More by Matt Posky

Join the conversation
2 of 17 comments
  • Claytori Claytori on Feb 04, 2019

    I have some experience with commercial electricity accounts. The "distribution" charge is based on the peak demand in a month. If the peak can be reduced then there is a substantial reduction in this charge. Think of it as a rental charge for the power line capacity required to meet the customer's peak demand. Using a battery would enable this reduction by evening out demand.

  • HotPotato HotPotato on Feb 11, 2019

    What's this got to do with being brand-neutral? It's not like VW is installing Tesla-specific Superchargers. They're installing the same chargers they always do. They're just supplementing some of them with batteries that can suck up power at cheap off-peak rates for distribution later, and the company that makes the best batteries for that purpose happens to be Tesla. (Clickbait for the jump maybe?)

  • El scotto Hyundai/Kia's true masters are finally revealed.
  • El scotto Stirring up some more. The GSA is required to buy vehicles from the Big 3. This shows the Federal Government tacitly supports the UAW. Yeah I've seen some Hyundai or Kia hybrids. I didn't pay much attention the EV/American parts percentage tax credits. It looks like a lot of skullduggery. The UAW coming to SEC-land may be the beginning of the end of SEC-land being the US's internal third world country.The US is bringing more manufacturing back from China. Our demographics are shrinking. Unskilled labor will cost more, a union job might not pay enough.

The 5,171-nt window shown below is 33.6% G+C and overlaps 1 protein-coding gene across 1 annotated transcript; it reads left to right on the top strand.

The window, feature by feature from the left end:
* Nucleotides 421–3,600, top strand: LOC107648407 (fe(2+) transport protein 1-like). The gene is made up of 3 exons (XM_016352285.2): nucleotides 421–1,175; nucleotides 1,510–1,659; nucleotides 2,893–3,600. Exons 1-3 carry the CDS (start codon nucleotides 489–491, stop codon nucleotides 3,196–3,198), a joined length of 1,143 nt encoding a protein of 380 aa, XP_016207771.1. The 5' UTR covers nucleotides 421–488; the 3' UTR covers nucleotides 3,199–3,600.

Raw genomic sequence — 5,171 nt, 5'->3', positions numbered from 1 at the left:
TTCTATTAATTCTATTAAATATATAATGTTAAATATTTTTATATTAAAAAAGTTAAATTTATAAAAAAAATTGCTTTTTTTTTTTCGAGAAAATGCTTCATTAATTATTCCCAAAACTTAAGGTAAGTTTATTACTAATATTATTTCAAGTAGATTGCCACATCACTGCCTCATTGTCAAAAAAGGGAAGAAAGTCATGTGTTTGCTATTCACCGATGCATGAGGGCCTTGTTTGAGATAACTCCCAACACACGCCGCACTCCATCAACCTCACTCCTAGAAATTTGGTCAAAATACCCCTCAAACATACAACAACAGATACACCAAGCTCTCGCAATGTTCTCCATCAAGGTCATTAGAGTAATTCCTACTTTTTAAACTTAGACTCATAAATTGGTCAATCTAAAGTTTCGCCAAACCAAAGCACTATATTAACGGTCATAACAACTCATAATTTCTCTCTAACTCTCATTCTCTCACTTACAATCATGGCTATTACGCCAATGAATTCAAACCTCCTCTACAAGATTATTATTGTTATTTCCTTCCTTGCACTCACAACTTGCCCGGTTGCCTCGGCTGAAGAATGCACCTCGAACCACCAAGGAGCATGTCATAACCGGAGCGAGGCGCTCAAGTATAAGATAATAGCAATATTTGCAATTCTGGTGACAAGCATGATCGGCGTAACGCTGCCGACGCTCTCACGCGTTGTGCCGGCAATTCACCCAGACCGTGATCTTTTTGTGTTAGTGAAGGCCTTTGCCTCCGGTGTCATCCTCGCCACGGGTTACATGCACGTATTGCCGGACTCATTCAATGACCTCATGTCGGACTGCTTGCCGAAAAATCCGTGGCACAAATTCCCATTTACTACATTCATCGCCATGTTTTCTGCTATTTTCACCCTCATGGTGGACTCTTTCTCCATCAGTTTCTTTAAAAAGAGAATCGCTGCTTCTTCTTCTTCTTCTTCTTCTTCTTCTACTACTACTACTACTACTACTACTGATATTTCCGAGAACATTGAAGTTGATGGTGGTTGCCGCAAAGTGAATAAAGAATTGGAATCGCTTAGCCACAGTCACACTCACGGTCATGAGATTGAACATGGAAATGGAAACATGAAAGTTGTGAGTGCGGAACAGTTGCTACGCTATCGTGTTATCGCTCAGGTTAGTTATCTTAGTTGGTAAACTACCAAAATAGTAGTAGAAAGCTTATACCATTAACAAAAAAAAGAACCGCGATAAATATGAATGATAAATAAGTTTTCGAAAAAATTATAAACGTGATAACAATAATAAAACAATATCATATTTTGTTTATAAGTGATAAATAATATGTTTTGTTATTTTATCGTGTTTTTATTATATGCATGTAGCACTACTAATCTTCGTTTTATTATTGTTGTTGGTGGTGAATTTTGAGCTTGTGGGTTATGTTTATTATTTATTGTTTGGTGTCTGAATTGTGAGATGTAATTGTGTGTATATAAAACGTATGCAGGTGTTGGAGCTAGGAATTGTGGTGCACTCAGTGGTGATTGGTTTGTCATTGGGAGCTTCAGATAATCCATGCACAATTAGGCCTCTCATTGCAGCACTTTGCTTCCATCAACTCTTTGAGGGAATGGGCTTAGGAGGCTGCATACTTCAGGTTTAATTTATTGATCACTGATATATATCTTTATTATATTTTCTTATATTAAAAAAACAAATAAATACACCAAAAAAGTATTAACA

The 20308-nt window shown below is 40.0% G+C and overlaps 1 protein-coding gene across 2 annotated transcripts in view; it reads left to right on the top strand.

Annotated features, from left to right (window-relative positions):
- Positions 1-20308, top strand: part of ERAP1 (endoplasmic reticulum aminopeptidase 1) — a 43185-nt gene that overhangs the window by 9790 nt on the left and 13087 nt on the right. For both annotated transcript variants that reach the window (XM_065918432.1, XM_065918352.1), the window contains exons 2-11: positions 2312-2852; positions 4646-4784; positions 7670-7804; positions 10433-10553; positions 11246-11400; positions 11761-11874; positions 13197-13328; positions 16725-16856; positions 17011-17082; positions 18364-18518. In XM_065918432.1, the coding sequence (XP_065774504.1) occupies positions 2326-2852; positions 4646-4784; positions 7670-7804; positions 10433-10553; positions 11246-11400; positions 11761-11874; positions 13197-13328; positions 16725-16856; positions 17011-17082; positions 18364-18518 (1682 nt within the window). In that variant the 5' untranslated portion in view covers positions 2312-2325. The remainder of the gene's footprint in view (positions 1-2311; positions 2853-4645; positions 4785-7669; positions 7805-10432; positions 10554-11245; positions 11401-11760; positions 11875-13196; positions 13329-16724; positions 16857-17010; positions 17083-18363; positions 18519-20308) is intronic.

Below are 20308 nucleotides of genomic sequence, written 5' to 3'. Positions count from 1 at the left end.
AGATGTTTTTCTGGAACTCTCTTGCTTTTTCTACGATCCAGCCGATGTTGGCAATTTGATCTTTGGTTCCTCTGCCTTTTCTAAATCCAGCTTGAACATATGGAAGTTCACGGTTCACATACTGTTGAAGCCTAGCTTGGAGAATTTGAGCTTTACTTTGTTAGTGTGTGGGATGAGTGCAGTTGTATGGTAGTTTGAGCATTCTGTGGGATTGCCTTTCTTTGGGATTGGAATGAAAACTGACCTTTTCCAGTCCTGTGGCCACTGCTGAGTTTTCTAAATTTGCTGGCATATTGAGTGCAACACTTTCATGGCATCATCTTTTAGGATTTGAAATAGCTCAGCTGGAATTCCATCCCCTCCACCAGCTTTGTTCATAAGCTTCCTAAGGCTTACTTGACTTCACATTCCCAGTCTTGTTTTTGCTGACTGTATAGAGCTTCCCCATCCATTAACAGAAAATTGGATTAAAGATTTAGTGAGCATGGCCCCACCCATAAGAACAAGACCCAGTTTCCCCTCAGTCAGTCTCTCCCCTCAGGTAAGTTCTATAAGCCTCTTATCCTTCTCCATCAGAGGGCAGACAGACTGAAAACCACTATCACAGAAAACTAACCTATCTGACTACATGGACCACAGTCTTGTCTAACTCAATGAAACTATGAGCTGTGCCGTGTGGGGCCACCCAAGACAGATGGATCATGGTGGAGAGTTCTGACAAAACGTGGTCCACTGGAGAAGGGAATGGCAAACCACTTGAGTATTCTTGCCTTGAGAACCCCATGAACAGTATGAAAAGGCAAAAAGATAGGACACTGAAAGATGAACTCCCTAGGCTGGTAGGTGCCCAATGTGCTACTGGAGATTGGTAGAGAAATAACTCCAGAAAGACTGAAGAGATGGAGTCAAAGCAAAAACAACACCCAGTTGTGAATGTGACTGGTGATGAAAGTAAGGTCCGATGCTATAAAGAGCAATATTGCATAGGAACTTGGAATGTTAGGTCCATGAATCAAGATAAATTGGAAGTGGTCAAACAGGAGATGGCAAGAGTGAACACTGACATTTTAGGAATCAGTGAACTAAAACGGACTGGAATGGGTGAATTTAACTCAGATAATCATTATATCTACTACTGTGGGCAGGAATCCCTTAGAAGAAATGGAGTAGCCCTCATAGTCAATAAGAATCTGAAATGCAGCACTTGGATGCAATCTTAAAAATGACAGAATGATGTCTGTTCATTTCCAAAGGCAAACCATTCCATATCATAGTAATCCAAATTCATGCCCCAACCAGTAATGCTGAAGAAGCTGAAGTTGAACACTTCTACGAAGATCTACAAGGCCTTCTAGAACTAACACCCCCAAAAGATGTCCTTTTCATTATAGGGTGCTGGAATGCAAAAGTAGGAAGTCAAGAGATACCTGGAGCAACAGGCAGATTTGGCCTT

• El scotto I look forward to watching MTG and Tommy Tuberville when the UAW comes to their states.
  • El scotto Vehicle company white collar (non-union) engineers design the parts and assembly procedures. The UAW members are instructed on how to install the parts. Engineers are also in charge of quality control. The executives are ulimately responible for the quality of their products.
  • Chris P Bacon I don't care either way, the employees have the right to organize, and I'm never going to buy a VW. But.... It would be interesting if the media (HINT HINT) would be able to provide a detailed look at what (if anything) the VW workers gain by unionizing. There will be dues to pay. How much? I bet the current policies, pay and benefits mirror other auto companies. When all is said and done an the first contract signed, my money is on the UAW to be he only ones who really come out ahead. That leads into my next comment. Once a union is voted onto the property, it is almost impossible to get rid of them. Even if the membership feels the union doesn't have their best interests in mind, the hurdles to get rid of them are too high. There were a lot of promises made by the UAW, even if they don't deliver, they'll be in Chattanooga even if the membership decides they made a mistake.